Nanotechnology is an umbrella term that covers many areas of scientific research dealing with objects that are measured in nanometers. A nanometer (nm) is a billionth of a meter, or a millionth of a millimeter. Generally speaking, nanotechnology is a science concerned with the process of creating minuscule machines from individual atoms.
Two main approaches are used in nanotechnology. In the "bottom-up" approach, materials and devices are built from molecular components (which assemble themselves chemically by principles of molecular recognition). In the "top-down" approach, nano-objects are constructed from larger entities (without atomic-level control).
Examples of nanotechnology in modern use are the manufacture of polymers (plastics, DNA and proteins) based on molecular structure, and the design of computer chip layouts based on surface science. Despite the great promise of numerous nanotechnologies (such as quantum dots and nanotubes), real commercial applications have mainly used the advantages of colloidal nanoparticles in bulk form, such as suntan lotion, cosmetics, protective coatings, and stain resistant clothing.
More specifically, nanotechnology is a hybrid science combining engineering and chemistry. It works like this: Atoms and molecules stick together because they have complementary shapes that lock together, or charges that attract. Just as with magnets, a positively charged atom will stick to a negatively charged atom. As millions of these atoms are pieced together by nanomachines, a specific product will start to take shape. The goal of nanotechnology is to individually manipulate atoms and place them in a pattern to produce a desired structure. There are three steps to achieving nanotechnology-produced goods:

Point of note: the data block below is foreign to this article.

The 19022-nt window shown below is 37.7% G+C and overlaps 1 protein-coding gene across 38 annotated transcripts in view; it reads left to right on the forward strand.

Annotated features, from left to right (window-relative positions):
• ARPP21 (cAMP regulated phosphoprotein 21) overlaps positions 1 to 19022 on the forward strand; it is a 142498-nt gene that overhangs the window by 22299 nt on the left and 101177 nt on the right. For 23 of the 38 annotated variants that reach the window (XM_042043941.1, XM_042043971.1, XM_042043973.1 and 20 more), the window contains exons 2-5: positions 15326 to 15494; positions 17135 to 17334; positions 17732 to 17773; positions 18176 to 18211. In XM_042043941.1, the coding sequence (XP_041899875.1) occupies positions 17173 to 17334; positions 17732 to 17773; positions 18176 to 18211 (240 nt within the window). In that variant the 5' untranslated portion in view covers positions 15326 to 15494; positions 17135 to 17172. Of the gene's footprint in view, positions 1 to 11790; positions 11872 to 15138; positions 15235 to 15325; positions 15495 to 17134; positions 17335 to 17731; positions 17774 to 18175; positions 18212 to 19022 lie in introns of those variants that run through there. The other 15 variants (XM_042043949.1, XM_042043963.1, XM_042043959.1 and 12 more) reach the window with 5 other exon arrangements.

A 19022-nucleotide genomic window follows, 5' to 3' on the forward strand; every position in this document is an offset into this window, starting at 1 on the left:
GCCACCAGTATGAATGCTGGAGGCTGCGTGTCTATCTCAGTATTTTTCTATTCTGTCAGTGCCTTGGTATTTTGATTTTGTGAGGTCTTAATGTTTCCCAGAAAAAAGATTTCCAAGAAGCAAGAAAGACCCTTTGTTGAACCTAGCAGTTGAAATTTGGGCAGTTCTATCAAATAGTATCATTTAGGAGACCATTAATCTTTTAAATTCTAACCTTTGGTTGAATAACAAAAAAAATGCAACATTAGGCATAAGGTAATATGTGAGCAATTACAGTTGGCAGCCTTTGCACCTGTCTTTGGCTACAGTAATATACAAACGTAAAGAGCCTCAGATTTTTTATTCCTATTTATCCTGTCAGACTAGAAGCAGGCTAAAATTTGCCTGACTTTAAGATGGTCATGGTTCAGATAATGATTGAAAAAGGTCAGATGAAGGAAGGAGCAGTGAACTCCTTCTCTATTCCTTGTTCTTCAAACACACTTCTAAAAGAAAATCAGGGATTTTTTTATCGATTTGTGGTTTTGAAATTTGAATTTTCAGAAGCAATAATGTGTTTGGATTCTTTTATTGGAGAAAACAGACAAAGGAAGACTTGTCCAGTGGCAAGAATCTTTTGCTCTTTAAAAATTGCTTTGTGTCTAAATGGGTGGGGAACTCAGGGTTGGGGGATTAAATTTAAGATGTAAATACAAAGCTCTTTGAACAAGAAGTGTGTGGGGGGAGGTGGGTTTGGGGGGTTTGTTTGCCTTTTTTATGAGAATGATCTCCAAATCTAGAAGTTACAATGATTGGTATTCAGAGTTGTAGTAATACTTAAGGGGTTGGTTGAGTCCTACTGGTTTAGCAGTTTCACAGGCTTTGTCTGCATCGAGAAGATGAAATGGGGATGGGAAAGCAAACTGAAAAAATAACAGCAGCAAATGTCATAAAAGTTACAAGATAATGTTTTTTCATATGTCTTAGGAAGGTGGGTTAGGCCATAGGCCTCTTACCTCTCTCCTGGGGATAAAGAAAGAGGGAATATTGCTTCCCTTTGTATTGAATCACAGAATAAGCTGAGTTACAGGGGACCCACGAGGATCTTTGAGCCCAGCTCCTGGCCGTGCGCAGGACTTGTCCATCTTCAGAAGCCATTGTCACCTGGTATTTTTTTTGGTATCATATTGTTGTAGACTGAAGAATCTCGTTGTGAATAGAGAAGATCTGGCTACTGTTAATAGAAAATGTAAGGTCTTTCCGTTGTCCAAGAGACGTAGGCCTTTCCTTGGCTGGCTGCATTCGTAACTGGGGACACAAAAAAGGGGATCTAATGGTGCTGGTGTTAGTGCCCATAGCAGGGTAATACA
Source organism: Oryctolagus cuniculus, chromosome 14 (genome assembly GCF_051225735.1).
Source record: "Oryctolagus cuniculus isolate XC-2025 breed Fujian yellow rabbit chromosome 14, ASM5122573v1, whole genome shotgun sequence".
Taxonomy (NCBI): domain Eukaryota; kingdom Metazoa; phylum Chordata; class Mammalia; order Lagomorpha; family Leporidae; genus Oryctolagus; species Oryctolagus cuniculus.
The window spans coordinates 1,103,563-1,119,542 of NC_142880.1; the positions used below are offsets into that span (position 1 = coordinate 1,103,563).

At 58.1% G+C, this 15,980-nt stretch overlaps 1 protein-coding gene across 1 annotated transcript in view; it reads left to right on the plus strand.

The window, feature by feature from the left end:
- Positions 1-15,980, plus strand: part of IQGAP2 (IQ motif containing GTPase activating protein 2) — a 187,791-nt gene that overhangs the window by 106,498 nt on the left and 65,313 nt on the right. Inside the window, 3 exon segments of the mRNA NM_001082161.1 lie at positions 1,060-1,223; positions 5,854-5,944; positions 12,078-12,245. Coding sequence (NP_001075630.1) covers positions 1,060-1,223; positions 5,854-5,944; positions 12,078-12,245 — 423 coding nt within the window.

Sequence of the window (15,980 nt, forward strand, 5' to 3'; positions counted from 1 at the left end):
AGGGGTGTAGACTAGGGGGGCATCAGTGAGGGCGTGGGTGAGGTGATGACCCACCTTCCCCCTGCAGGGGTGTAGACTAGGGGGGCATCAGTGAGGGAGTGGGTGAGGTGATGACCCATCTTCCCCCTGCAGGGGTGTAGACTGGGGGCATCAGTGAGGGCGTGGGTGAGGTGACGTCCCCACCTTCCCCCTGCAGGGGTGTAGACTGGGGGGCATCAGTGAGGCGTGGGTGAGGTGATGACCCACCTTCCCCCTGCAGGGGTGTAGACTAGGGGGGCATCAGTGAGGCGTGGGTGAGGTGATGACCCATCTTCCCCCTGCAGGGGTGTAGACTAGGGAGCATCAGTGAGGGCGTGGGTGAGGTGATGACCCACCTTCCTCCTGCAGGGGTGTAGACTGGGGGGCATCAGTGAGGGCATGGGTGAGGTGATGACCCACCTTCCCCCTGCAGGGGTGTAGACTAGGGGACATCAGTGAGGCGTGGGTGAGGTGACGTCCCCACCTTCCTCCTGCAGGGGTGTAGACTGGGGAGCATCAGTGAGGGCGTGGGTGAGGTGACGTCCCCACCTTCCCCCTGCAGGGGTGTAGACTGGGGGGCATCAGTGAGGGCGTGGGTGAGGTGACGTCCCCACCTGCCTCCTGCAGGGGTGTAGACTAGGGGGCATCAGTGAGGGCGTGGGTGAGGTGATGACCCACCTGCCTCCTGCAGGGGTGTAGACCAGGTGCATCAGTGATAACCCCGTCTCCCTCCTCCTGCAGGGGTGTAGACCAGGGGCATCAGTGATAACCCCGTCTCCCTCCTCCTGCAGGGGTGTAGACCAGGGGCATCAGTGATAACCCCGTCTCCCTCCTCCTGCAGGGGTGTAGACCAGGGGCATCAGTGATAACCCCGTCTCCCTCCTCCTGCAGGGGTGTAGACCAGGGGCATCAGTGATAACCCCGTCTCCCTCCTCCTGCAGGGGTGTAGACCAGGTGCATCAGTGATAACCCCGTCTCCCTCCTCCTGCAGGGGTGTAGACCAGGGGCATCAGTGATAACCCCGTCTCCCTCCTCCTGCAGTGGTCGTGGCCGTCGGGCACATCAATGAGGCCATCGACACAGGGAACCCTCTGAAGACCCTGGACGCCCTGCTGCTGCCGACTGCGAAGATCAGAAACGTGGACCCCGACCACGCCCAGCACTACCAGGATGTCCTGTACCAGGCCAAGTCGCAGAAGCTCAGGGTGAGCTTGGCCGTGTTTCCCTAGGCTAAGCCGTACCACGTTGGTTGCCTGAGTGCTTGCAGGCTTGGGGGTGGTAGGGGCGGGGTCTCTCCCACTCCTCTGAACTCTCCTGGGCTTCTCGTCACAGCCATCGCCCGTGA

Scientists must be able to manipulate individual atoms. This means that they will have to develop a technique to grab single atoms and move them to desired positions. In 1990, IBM researchers showed that it is possible to manipulate single atoms. They positioned 35 xenon atoms on the surface of a nickel crystal, using an atomic force microscopy instrument. These positioned atoms spelled out the letters "IBM."
The next step will be to develop nanoscopic machines, called assemblers, that can be programmed to manipulate atoms and molecules at will. It would take thousands of years for a single assembler to produce any kind of material one atom at a time. Trillions of assemblers will be needed to develop products in a viable time frame. In order to create enough assemblers to build consumer goods, some nanomachines, called replicators, will be programmed to build more assemblers.
Historical perspective: In 2014, scientists created a new liver-like device that can remove dangerous toxins from the blood. Combining nanotechnology and 3-D printing, researchers at the University of California, San Diego, revealed a new liver-like device that can remove dangerous toxins from the blood. It's a potential boon for victims of "animal stings, bacterial infections, and other toxic horrors," said Steve Dent at Engadget. Used outside the body like a dialysis machine, the device acts as a faux liver, cleansing the blood by attracting and capturing toxins. Though still in early development, a test model successfully destroyed all toxins in multiple studies.